Larry Jordan: Before we talk LTO, would you copy stuff to an SSD RAID, or would you do it to spinning media? Which do you think is a better option, again when you’re outside civilization?

Philip Hodgetts: I would choose SSD if budget was not an overriding issue. It generally is unfortunately. But certainly an SSD is going to be a lot more immune to environmental factors than spinning disks. Even though they’re sealed, the environment is still going to take its wear and tear on connectors and other parts of the spinning disk environment. So I would definitely prefer SSD in challenging environments over spinning disks simply because they don’t have spinning components, they’re not so mechanical.

Larry Jordan: I was just thinking, temperature and humidity, does that make a big difference to an SSD system?

Philip Hodgetts: Nowhere near as much as it does to a spinning disk system. I’m not aware of any humidity limits, I’m sure there are temperature limits but I have the feeling that the temperature limits for the person operating the RAID are probably going to be more tolerable than the temperature limits of the SSD. So if you’re comfortable, it’s comfortable. If you’re not comfortable, the electronic device is probably not comfortable either. It’s always been my rule of thumb.

Larry Jordan: if you wanted to future proof yourself, what codec would you shoot?

Philip Hodgetts: Again, if budget’s not a consideration I would say let’s go with ProRes or DNxHD, and more gear shoots ProRes than DNxHD simply because it’s overall a more archive friendly codec, even though it’s larger.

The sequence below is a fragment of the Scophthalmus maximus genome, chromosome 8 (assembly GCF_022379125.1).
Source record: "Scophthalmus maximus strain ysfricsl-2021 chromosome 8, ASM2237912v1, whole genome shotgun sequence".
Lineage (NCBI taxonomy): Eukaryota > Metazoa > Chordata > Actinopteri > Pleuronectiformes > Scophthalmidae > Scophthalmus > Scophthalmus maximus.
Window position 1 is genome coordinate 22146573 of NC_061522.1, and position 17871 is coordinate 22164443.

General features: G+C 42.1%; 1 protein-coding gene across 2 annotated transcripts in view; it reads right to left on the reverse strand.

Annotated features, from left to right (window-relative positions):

Larry Jordan: Interesting thoughts. Philip for people who want to keep track of what your current thinking is, where can they go on the web?

Philip Hodgetts: and be prepared to get some artificial intelligence thoughts there.

Larry Jordan: The Philip Hodgetts himself is the technologist that we’re talking to, CEO of Intelligence Assistance and Lumberjack System. Philip, as always, thank you, this is fun.

Philip Hodgetts: My pleasure.

Larry Jordan: Justin Thomson is an actor, a filmmaker, and the founder of Ashridge Films. He just recently returned from a film shoot above the Arctic Circle. Now that has got to create some stories. Hello Justin, welcome back.

Justin Thomson: Greetings, it’s good to be back.

Larry Jordan: So, I have to ask, what were you doing inside the Arctic Circle?

Justin Thomson: We were shooting a feature film, a docudrama with a little bit of science fiction in it if you can have that possibility, about a deep sea diver who has an encounter with the ocean. And the ocean wants to explore the human world.

Larry Jordan: Why did you decide to shoot above the Arctic Circle? We’ve got oceans down here in LA or Florida which are a whole lot warmer.